Lag of Monetary Policy
Consider monetary policy. There may be a lag of several quarters between a cut in interest rates and the response of aggregate demand. For example, a drop in interest rates is supposed to raise the cost of foreign goods because of depreciation; however, even if the exchange rate moves in the right direction at once, it may take time for foreign producers to increase the prices of their exports. Further, even after prices change, some time may elapse before domestic buyers switch from imported products to domestic products.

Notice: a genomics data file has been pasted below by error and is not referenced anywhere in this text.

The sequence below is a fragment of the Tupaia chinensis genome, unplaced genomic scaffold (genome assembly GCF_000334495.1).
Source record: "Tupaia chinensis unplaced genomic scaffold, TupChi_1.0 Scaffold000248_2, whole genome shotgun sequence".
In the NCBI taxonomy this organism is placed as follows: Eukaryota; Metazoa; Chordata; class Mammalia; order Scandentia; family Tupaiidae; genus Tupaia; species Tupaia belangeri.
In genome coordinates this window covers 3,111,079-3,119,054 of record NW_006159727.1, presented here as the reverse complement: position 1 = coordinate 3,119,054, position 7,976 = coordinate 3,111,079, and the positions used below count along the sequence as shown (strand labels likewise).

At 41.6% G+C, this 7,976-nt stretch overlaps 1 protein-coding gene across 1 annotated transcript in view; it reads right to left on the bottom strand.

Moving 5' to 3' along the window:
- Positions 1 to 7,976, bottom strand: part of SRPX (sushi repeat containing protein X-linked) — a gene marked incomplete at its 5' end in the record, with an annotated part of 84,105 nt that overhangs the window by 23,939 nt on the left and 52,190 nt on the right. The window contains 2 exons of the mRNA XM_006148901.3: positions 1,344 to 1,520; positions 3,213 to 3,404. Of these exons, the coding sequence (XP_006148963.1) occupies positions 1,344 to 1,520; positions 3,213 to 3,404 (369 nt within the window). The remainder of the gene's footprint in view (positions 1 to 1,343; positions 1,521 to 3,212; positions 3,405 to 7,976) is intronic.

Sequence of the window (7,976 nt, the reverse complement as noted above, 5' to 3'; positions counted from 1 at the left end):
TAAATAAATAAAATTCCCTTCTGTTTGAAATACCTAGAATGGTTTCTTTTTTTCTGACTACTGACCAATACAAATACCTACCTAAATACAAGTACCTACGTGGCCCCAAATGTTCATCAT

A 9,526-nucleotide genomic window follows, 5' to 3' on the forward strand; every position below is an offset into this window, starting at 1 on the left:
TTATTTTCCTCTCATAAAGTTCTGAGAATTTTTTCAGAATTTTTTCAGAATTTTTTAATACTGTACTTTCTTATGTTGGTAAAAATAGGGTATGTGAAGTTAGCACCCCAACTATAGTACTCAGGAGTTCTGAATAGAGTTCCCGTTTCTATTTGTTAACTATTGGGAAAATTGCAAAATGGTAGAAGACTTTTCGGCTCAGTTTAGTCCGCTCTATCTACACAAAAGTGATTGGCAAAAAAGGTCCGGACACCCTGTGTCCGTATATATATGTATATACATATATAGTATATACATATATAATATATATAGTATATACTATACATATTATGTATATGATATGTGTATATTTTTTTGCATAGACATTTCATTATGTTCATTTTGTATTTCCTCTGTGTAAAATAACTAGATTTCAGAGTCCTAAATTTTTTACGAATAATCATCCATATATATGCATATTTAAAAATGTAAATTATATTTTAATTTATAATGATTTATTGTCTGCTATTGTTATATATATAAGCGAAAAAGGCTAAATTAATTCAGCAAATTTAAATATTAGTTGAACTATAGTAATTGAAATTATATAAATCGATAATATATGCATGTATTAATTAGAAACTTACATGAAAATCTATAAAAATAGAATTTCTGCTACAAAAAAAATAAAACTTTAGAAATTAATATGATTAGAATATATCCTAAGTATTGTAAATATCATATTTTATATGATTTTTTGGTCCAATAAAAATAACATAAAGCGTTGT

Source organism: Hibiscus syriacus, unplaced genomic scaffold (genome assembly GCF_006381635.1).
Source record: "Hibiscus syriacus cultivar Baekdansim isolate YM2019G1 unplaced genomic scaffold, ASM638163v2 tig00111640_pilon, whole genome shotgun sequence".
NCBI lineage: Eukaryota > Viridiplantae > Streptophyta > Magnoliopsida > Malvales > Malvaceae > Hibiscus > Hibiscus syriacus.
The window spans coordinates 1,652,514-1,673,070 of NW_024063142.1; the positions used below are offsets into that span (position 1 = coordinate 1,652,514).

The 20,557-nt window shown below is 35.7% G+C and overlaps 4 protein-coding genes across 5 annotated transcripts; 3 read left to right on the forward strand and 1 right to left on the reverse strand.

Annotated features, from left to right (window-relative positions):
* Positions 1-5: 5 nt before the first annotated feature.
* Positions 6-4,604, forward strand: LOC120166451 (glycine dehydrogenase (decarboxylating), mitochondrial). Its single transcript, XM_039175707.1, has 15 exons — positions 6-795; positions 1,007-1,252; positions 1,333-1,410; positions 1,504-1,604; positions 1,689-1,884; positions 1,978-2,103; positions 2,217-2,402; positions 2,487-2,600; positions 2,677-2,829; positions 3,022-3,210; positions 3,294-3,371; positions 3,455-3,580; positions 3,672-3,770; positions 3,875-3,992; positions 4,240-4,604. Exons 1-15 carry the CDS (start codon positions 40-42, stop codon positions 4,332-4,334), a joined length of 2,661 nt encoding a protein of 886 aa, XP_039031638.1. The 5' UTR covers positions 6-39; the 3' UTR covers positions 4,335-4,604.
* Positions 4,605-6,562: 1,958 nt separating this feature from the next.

Hence, with regard to monetary policy, the second lag, implementation lag, may be short but the third lag, impact lag, may be large. For example, the Bank of Japan usually holds policy decision meetings twice a month to discuss monetary policy. These meetings are the main opportunity for the Bank to change the target interest rate or money supply. Thus, the Bank may change the policy promptly if necessary. However, a change in the target interest rate affects the investment of firms and the consumption of households gradually. Consequently, the purpose of a country- cyclical policy may take some time to achieve.